#stack #size

app thumb2-stack-size

estimates stack space requirements of thumb2 programs

2 releases

Uses old Rust 2015

0.1.1 Apr 8, 2018
0.1.0 Apr 8, 2018

#311 in Embedded development

MIT license

87KB
1.5K SLoC

thumb2-stack-size

A tool for estimating Thumb/Thumb2 binary stack usage.

Microcontroller development often requires explicit management of stacks. Microcontrollers by and large do not have virtual addressing capabilities, thus their stacks must be pre-allocated entirely in advance. They also mostly feature only small quantities of RAM, thus stacks on microcontrollers are usually small. This present a bit of a dilemma: enough stack space must be allocated to ensure that no overruns occur, but as little memory as possible should be wasted on stacks.

This tool can estimate how much stack space is used by a given Thumb or Thumb2 binary.

Prerequisited

thumb2-stack-size supports only 32 bit statically linked ARM executable ELF files at this time. The ELF files must have symbols information, debug information is not necessary. The symbol table are used to reconstruct functions from the input binary.

Estimation algorithm

The input file is read and split into functions using the symbol table to locate functions and their sizes. Each function, at this point a stream of instructions, is then parsed instruction for instruction. If any instructions are encountered that are not defined by the ARM ISA an error is raised and estimation is aborted. ("Defined" includes the permanently undefined instructions udf and udf.w).

The resulting functions are run through a virtual machine that tracks stacks manipulations done by each instruction. Stack manipulations can be either static (eg push, pop, reserving large stack chunks at once) or dynamic (eg alloca). Traces can also be static or dynamic, but may also be divergent: if two traces lead to the same instruction, but reach that instruction with different stack pointer values, the function cannot be analyzed fully. The tool will attempt a best-effort analysis and calculate a lower bound on the functions stack requirements.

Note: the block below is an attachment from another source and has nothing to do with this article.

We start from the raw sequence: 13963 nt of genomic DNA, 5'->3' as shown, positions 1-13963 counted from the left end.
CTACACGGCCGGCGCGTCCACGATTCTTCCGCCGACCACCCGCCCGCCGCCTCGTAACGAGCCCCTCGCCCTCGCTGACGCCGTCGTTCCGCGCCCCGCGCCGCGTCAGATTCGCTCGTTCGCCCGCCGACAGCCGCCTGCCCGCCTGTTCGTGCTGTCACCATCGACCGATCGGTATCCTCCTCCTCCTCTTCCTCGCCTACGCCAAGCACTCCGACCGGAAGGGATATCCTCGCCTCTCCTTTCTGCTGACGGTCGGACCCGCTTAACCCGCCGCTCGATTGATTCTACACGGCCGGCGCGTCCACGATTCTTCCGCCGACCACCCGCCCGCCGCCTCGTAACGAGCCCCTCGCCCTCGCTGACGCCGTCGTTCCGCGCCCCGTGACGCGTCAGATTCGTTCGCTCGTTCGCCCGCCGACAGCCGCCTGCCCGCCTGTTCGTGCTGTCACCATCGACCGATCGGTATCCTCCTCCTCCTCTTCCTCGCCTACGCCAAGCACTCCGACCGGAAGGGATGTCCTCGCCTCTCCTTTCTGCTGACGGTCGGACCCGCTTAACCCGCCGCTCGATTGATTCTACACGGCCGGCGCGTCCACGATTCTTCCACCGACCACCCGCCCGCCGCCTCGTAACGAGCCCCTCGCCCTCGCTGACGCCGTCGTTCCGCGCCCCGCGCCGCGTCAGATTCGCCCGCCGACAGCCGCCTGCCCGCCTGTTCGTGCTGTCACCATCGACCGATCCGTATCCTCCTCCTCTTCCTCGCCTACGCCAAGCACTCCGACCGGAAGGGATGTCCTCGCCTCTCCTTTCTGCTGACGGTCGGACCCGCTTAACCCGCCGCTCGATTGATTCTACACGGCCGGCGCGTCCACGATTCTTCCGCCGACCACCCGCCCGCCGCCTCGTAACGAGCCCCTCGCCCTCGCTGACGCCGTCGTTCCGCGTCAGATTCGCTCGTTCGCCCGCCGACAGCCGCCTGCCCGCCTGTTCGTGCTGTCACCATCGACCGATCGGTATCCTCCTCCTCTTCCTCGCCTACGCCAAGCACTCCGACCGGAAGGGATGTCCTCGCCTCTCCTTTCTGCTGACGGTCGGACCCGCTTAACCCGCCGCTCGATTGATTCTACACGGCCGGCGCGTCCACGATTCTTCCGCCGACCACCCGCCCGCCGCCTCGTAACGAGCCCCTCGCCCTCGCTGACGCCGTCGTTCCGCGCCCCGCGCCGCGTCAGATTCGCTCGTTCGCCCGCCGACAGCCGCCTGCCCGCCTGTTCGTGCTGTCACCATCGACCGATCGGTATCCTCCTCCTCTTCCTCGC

All possible traces through the function are simulated to give three possible results for a given function:

  • stack usage is fully static. In this case the result of the estimation is exact.
  • stack usage is dynamic, but not provably divergent. This is often caused by indirect branches in the code, eg by calling function pointers or methods on trait objects.
  • stack usage is provably divergent. Mutually recursive functions are a likely cause for this result, or functions that call alloca in a loop.

This tool notable does not support analysis of table branches (ie the tbb and tbh instructions). Table branches are often emitted by the Rust formatting code. Whenever such a branch is discovered a warning is issued. The binary can be recompile with -C llvm-args=-min-jump-table-entries=99999 and reanalyzed; the -min-jump-table-entries option is set to such a high value here that LLVM will not allowed to emit table branches. The resulting binary is functionally identical with the same stack properties, but likely larger.

Output format

When run without options the tool will output all warnings, followed by a table that contains one line for each function. The table lists

  • the address of the function
  • the stack requirements of that function
  • whether the function is static, dynamic or divergent
  • the Rust demangled name of the function, or the raw symbol name if demangling fails

Each warning is annotated with the (demangled) name of the symbol that caused the warning and its address. The address is useful to disambiguate functions that have the same demangled name, as is common for generic functions that are called with different type signatures.

A small program that contains indirect branches (in this case calls through a function pointer) could produce the following output:

warning: function __reset @ 8000040 cannot be statically analyzed
 * indirect branches found
warning: function hcl::timer::TimerSet::tick @ 80001cc cannot be statically analyzed
 * indirect branches found
warning: function timer::systick @ 8000080 cannot be statically analyzed
 * calls to dynamic functions found: 80001cc,

 8000040  0 dynamic            __reset
 8000080  48 dynamic           timer::systick
 8000084  128 static           timer::main